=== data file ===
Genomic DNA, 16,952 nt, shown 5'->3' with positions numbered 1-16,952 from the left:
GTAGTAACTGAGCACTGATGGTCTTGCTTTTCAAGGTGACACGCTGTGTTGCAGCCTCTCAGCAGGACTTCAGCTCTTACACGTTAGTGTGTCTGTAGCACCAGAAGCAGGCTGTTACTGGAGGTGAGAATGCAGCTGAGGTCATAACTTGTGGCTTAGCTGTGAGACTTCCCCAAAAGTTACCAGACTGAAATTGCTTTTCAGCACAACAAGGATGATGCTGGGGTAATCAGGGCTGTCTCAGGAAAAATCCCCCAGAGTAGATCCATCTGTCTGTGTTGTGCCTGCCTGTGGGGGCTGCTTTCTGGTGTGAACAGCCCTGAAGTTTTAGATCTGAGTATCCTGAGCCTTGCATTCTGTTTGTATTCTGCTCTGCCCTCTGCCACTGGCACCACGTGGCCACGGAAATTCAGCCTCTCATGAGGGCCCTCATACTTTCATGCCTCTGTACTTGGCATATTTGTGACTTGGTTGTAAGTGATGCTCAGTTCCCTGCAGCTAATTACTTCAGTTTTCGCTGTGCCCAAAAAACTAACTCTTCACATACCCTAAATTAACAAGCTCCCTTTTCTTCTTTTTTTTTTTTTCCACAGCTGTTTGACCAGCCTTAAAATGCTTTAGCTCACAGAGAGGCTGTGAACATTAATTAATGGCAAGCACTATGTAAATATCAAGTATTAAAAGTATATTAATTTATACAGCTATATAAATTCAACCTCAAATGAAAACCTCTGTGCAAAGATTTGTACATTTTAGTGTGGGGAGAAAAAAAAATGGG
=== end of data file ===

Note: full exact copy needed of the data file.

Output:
Genomic DNA, 16,952 nt, shown 5'->3' with positions numbered 1-16,952 from the left:
GTAGTAACTGAGCACTGATGGTCTTGCTTTTCAAGGTGACACGCTGTGTTGCAGCCTCTCAGCAGGACTTCAGCTCTTACACGTTAGTGTGTCTGTAGCACCAGAAGCAGGCTGTTACTGGAGGTGAGAATGCAGCTGAGGTCATAACTTGTGGCTTAGCTGTGAGACTTCCCCAAAAGTTACCAGACTGAAATTGCTTTTCAGCACAACAAGGATGATGCTGGGGTAATCAGGGCTGTCTCAGGAAAAATCCCCCAGAGTAGATCCATCTGTCTGTGTTGTGCCTGCCTGTGGGGGCTGCTTTCTGGTGTGAACAGCCCTGAAGTTTTAGATCTGAGTATCCTGAGCCTTGCATTCTGTTTGTATTCTGCTCTGCCCTCTGCCACTGGCACCACGTGGCCACGGAAATTCAGCCTCTCATGAGGGCCCTCATACTTTCATGCCTCTGTACTTGGCATATTTGTGACTTGGTTGTAAGTGATGCTCAGTTCCCTGCAGCTAATTACTTCAGTTTTCGCTGTGCCCAAAAAACTAACTCTTCACATACCCTAAATTAACAAGCTCCCTTTTCTTCTTTTTTTTTTTTTCCACAGCTGTTTGACCAGCCTTAAAATGCTTTAGCTCACAGAGAGGCTGTGAACATTAATTAATGGCAAGCACTATGTAAATATCAAGTATTAAAAGTATATTAATTTATACAGCTATATAAATTCAACCTCAAATGAAAACCTCTGTGCAAAGATTTGTACATTTTAGTGTGGGGAGAAAAAAAAATGGG